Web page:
But the proposed bill was shelved after Hong Kong erupted in massive protests that filled the streets, the first sign that people were not going to simply surrender to the same fate as mainland China. China’s attempts to subdue Hong Kong through legalized repression have gained momentum. An unprecedented cascade of prosecutions followed, with the pro-democracy movement’s top leaders arrested and jailed on dubious charges ranging from contempt of court to conspiracy to cause a public nuisance. Come September 2018, Hong Kong government banned a small pro-independence party, citing national security reasons, the first time a political party had ever been forbidden there.
However, economically still other cities of China at this point do not compete with Hong Kong. Hong Kong is the International Financial Center; over 75% of Yuan dominated the transactions still are settled in Hong Kong. If something happened, with international sanctions, as already there has been the unanimous passage of the Hong Kong Human Rights and Democracy Act by the US House of Representatives, China is going to lose that access to the international financial market and a settled Yuan-based transaction. This will be not only hurt China economically but also hurt their ambition because of the Chinese government really wants to turn the Chinese Yuan into a US dollar style international reserve currency.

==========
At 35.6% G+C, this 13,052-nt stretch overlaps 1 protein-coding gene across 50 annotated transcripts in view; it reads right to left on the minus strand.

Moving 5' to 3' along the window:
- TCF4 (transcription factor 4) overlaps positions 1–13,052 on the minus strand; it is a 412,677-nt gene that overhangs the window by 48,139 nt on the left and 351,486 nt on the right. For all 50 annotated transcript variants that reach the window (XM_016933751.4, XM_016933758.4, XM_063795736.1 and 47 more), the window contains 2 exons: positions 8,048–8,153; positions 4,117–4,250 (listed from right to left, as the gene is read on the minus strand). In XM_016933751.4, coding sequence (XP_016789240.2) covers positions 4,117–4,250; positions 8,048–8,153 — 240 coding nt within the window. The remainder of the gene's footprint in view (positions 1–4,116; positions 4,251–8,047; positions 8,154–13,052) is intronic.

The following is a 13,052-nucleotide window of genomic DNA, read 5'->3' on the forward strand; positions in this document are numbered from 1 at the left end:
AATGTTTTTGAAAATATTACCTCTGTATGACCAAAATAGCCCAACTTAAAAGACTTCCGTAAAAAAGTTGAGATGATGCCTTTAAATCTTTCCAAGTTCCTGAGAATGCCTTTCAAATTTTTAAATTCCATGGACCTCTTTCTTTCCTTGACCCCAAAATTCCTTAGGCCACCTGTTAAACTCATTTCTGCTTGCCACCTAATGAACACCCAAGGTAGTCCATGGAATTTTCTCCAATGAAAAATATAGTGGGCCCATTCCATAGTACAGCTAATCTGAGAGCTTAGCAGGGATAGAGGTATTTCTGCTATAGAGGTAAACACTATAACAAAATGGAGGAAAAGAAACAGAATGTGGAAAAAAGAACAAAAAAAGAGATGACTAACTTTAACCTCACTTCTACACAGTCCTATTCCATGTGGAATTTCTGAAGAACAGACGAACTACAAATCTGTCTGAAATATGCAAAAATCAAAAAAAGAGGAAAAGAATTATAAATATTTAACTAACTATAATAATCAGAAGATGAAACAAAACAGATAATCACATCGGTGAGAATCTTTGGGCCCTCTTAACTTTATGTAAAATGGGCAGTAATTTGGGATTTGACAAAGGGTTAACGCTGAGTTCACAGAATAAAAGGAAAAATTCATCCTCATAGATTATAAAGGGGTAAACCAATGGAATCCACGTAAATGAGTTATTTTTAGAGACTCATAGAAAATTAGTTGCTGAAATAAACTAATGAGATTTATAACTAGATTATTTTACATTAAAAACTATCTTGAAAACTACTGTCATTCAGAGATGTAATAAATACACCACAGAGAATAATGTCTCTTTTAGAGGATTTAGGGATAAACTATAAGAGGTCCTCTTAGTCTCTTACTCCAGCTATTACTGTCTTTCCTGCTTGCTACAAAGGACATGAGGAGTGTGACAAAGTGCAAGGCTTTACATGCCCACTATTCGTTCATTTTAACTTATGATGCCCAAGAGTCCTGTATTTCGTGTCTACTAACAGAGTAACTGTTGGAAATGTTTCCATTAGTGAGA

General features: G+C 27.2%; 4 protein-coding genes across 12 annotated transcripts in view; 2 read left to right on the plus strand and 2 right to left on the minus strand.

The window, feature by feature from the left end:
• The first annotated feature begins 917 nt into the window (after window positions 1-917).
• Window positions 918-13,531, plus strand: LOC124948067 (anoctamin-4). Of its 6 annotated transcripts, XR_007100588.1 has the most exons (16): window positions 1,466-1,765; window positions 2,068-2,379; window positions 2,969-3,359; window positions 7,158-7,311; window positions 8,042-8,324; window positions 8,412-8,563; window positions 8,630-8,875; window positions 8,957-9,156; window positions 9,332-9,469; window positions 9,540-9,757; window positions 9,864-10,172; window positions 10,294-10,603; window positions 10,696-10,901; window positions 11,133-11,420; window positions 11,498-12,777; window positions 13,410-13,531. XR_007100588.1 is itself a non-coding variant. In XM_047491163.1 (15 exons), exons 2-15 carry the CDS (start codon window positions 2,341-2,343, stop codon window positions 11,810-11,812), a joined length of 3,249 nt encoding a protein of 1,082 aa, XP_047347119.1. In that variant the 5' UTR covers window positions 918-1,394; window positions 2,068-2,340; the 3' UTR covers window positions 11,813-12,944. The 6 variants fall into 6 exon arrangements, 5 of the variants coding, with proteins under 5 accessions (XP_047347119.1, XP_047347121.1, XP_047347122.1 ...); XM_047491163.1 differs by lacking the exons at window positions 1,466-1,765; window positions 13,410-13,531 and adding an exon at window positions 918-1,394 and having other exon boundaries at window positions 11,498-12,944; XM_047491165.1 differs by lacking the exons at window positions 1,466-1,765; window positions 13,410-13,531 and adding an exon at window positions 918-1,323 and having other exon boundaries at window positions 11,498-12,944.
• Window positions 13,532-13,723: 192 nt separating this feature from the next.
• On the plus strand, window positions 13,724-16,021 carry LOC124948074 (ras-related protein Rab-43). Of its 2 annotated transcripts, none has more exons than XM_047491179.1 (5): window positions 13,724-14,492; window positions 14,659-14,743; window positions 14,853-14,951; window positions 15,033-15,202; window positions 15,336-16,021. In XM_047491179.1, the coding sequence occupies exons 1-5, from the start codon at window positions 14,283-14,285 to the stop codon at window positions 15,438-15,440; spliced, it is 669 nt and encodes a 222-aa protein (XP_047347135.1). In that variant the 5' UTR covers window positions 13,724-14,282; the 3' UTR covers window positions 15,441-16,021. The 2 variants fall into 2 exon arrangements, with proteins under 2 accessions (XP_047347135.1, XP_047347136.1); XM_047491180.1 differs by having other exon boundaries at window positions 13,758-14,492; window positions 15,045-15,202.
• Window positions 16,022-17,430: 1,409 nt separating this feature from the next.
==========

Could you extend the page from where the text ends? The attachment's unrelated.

This movement has morphed into a struggle for democracy. Beijing will continue to narrow Hong Kong’s political autonomy and step up its control in Hong Kong. What happened in Tiananmen was a clear example that Chinese people love freedom, and they’re willing to sacrifice for it. 30 years ago, the Communist Party seemed invincible. With the Hong Kong protests assuming similar fervor, there is every chance, the spirit may rekindle what mainland Chinese people have been waiting-wanting since then. If this could evolve into another wildfire in support of a Democratic China, it is a remote however a not to be dismissed possibility, however, till then it is wait and watch. While here we are, sure that people of Hong Kong are in no mood to become Just another Chinese city.
21 Nov 19/Thursday Written by Fayaz